Much of the debate at Davos last week focused on how multinationals should rebuild their growth strategies in response to the varying economic dynamics and rates of development experienced across the globe.
Whilst the outlook is a good for the UK, USA and Japan, concern over Europe’s need for economic reform remains – with some provocative commentators even questioning whether the region should be reclassified as an emerging market. Hopes for the newly named ‘MINT’ group (Mexico, Indonesia, Nigeria and Turkey) have got off to a rocky start, dashed by political instability in Turkey and deficit issues in Indonesia. Belief in the BRIC economies is waning, as Brazil and India tackle massive deficits and investors fear the Chinese gold rush is over – as highlighted by The Economist’s cover story this week, ‘China loses its allure’.
There is no doubt that for global companies, making China (and many other parts of Asia) work, is not easy. The Economist points to a range of issues, not least rising costs, and references companies leaving (including Best Buy and Yahoo) and those (such as IBM) that face declining revenues. And, of course, the economy is slowing, having reached 7.7% last year.
But there are many stories of continuing success, not least at RSM, where we are seeing near double digit growth in Asia-Pacific. This is driven to a large extent by China where, following a June merger last year to create Ruihua China CPAs, the country’s third largest accounting based network is part of RSM.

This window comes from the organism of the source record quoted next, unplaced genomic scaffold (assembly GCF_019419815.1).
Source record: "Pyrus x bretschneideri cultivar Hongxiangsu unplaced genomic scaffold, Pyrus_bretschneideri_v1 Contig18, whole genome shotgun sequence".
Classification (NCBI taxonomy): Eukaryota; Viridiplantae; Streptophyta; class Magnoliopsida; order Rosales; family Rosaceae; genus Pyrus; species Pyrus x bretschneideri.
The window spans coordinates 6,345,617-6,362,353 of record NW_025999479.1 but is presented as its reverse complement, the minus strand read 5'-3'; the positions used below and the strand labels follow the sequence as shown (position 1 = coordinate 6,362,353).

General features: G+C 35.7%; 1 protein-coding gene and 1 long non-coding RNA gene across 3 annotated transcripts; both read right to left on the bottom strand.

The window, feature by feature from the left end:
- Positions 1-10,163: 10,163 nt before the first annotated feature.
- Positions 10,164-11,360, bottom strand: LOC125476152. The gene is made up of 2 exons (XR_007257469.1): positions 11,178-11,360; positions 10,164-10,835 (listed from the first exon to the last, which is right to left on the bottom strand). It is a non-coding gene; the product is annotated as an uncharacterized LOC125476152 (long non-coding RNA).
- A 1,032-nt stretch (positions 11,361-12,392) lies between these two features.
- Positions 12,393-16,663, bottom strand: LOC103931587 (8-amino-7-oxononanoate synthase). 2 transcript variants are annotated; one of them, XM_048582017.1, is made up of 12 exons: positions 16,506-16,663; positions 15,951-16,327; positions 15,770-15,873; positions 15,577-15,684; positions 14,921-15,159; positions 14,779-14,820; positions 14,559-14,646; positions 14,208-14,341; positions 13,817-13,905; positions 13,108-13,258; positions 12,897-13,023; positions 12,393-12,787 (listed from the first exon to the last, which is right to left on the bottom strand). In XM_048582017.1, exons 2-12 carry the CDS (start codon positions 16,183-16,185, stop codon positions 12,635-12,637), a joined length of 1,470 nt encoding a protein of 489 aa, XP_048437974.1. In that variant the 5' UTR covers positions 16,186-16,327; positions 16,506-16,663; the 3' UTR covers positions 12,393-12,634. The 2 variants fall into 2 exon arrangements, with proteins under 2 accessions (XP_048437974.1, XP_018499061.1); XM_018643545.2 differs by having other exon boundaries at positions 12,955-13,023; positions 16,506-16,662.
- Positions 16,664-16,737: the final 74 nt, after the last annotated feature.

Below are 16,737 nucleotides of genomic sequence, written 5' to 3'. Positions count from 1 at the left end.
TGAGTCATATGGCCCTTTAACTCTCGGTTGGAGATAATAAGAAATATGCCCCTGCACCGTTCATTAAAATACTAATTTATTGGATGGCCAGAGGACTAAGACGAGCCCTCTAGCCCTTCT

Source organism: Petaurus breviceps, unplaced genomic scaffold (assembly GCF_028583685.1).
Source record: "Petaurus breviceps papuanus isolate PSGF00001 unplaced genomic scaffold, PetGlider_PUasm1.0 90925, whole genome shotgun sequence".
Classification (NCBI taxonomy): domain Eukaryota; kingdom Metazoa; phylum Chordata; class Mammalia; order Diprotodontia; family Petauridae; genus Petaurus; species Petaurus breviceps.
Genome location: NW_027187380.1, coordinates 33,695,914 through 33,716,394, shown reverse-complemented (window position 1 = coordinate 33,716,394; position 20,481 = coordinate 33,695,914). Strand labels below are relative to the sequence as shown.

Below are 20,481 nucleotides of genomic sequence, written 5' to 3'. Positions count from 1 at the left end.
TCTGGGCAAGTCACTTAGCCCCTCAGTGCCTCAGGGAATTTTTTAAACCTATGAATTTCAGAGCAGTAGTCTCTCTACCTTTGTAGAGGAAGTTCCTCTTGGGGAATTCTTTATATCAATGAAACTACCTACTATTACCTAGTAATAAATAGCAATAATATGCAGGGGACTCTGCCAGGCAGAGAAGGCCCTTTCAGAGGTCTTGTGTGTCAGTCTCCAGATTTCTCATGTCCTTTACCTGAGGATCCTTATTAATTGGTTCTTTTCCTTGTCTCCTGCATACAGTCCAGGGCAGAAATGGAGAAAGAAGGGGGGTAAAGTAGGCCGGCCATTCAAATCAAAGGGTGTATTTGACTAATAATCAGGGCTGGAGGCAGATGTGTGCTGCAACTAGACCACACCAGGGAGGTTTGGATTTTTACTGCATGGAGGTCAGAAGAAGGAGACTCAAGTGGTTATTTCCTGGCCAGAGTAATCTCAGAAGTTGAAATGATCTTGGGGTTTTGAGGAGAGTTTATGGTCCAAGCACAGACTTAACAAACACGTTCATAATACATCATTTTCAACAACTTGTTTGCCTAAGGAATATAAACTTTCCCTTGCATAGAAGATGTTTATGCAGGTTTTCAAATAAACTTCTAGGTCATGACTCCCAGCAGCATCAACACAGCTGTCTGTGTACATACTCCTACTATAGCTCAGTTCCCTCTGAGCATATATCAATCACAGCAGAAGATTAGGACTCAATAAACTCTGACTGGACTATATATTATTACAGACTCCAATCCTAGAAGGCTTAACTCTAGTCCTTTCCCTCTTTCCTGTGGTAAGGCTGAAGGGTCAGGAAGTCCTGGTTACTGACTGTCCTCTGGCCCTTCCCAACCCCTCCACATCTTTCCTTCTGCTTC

The run-away growth rates of the last 30 years, instigated by Deng Xiaoping’s reforms, may become consigned to the history books but China is entering a new, arguably more sustainable, phase of growth. The big picture is one of great optimism. In China services are now bigger than manufacturing, middle class wealth and expenditure is growing, and the government’s revolutionary Third Plenum outlined last November set the stage for a slew of economic reforms that will provide incredible business opportunities for western multinationals to sell their ‘know-how’. As Jim O’Neill highlighted in The Daily Telegraph this weekend, China eclipsed Japan to become the world’s second largest economy – bigger than France, Germany and Italy combined – by the end of 2013. That‘s two years earlier than he had expected.
China is looking west more than ever before. Outbound growth, including through M&A and strategic acquisitions, is on the rise. So too is the demand for western education. According to the Huron Report, published during Davos week, Britain is now the favoured country for the secondary education of wealthy Chinese, with the US in second position. The implications are that, in time, we could see a significant increase in Chinese executives with strategic positions in western organisations. That is very exciting.
China is a long-term game. It’s more complex and tougher than before. But optimism about the country should not be waning and the allure should not be lost.